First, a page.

A new program at the Orokawa Y in Towson is making an impact in the lives of Parkinson’s disease patients. Rock Steady Boxing takes aim at combating symptoms and enhancing quality of life.
About 60,000 Americans are diagnosed with Parkinson’s each year — men more often than women. This chronic, progressive neurological disorder often leads to symptoms such as tremors, slow movement, stiffness, loss of balance and dementia.
Towson Y coaches Julie Lincoln and Kelly Keh were trained and certified to offer the Rock Steady non-contact, boxing-based fitness curriculum, originally developed in Indianapolis in 2006 and now catching on across the country and worldwide. The theory behind Rock Steady is that high-intensity exercise like boxing can be neuro-protective, stimulating renewed growth of the kinds of brain cells damaged by Parkinson’s, resulting in slowing or halting progression of the disease.
The exercises of Rock Steady target specific symptoms: Stretching counters stiffness; footwork improves balance; punching steadies tremors; shouting counters soft-voice syndrome, and sparring boosts coordination. Some participants come in depressed and experiencing limitations. As they are pushed to test their boundaries, both physically and mentally, they are rewarded with increased courage and confidence. It is an inspirational experience for coaches and classmates alike.
“This is the most motivated, positive group I have ever worked with,” Lincoln said. “They hit hard, they work to get steady and fight back against the effects of Parkinson's. Rock Steady Boxing is about taking the disease on, swinging and sweating all the way.”
Rather than hopping into an actual boxing ring, the Y uses the BoxMaster tower trainers and state-of-the-art Queenax functional fitness circuit system to teach boxing moves and combinations and to help participants develop stamina, coordination, agility and cardiovascular health.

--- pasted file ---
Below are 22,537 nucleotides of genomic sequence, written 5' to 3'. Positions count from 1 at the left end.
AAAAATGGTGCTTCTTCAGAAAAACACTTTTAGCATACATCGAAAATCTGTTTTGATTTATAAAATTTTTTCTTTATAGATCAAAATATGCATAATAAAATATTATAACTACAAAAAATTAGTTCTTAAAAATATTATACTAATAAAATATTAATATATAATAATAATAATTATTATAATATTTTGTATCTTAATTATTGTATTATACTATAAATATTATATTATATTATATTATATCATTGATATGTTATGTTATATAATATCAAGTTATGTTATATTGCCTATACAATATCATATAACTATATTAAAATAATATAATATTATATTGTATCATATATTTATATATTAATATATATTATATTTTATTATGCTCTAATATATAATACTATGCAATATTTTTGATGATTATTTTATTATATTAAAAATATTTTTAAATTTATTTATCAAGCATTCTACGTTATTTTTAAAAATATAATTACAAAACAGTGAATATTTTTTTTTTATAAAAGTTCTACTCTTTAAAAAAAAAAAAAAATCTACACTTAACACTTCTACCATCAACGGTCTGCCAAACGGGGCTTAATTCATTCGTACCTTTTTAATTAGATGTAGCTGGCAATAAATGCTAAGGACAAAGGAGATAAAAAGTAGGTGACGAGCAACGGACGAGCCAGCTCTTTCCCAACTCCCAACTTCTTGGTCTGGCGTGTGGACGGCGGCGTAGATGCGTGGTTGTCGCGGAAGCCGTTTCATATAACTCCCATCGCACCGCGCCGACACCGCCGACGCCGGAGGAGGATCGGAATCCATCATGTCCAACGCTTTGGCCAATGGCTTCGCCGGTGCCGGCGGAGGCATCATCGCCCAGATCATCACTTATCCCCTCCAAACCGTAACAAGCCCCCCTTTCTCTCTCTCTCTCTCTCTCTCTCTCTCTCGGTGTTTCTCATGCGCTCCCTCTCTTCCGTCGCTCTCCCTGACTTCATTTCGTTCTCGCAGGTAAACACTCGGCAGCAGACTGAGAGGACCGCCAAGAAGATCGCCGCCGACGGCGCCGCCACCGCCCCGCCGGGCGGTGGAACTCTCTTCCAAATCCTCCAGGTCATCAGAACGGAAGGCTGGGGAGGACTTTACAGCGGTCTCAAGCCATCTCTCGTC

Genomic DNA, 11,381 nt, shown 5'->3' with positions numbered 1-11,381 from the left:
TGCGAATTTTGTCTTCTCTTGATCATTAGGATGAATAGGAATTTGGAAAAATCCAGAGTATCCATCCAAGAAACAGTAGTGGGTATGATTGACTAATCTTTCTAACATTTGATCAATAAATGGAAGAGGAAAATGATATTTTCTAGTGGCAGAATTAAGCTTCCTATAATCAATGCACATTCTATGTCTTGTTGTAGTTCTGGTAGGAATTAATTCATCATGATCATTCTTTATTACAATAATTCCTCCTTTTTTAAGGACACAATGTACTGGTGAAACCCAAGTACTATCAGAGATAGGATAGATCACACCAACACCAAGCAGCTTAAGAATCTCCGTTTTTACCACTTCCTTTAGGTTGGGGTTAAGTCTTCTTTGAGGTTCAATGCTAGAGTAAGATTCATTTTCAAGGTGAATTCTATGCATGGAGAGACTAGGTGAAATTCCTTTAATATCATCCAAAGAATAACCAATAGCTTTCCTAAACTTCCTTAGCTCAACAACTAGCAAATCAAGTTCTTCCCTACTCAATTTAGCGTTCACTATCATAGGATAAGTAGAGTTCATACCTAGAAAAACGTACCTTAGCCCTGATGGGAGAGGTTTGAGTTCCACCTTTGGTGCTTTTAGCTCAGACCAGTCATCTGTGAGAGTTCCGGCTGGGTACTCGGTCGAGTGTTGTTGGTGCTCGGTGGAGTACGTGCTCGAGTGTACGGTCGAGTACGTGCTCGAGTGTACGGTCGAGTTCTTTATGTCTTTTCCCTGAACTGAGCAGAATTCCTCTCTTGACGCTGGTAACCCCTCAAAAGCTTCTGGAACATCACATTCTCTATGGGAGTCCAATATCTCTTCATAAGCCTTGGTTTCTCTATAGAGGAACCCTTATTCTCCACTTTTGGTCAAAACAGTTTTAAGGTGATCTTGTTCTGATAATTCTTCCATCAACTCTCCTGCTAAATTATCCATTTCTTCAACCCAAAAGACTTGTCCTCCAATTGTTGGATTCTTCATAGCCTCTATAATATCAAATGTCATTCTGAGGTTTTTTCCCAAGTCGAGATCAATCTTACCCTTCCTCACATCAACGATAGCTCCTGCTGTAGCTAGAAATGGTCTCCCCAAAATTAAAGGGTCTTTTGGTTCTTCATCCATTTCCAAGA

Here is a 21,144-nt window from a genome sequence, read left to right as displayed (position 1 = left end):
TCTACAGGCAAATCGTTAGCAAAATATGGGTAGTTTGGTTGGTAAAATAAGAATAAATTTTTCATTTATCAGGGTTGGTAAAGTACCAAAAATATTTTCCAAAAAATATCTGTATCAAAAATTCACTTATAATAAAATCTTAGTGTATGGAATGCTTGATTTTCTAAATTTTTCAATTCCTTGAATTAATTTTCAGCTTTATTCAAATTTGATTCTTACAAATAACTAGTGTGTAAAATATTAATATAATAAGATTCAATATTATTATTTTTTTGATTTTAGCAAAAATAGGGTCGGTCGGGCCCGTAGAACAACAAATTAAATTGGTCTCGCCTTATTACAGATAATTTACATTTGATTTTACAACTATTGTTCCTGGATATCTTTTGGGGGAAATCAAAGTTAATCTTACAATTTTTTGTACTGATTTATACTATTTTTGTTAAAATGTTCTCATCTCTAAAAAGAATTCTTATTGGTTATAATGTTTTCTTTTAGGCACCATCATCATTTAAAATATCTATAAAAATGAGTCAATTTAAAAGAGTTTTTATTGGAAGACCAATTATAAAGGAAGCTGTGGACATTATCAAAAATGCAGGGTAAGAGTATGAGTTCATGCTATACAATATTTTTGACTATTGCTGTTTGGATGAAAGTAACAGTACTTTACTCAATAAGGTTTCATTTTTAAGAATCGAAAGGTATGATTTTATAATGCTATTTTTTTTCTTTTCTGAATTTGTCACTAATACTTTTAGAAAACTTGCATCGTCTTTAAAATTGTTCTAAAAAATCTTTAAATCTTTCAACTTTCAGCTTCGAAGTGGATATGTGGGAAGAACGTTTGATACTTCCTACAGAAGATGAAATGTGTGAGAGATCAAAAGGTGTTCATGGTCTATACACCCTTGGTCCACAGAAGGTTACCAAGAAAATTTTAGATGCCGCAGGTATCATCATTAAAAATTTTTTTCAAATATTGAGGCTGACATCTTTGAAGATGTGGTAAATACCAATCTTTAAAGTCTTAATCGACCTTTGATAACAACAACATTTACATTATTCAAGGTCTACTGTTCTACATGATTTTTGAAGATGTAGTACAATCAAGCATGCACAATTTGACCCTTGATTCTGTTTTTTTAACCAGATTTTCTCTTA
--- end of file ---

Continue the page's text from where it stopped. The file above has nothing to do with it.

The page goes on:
Camaraderie is also a big factor in Rock Steady’s success. “This group is awesome. They are supportive and genuinely care for one another,” Lincoln said. “We began in November, and it has just been magical how much they have progressed.”
Right now, 14 participants are enrolled in the ongoing program. Classes run on Tuesdays and Fridays, from 11:30 a.m. to 12:45 p.m. Lincoln says they have spaces available for more enrollees, and they hope to add even more groups, times and trainers as demand grows. There is currently no charge for the program, and it is hoped that will remain the case, but if it does become necessary to start charging, Lincoln says she aims to keep costs affordable to ensure accessibility for all.
“The greatest success story we have so far is Bob,” Lincoln said. “He came in telling us that he was going to lose his cane, and within just three weeks he had. Today, we were cracking up as he laced simple footwork with smooth dance moves. It was awesome.”
Learn more at orokawa.rsbaffiliate.com or contact Julie Lincoln at firstname.lastname@example.org for intake information if you or someone you know would be interested in the Rock Steady program at the Towson Y.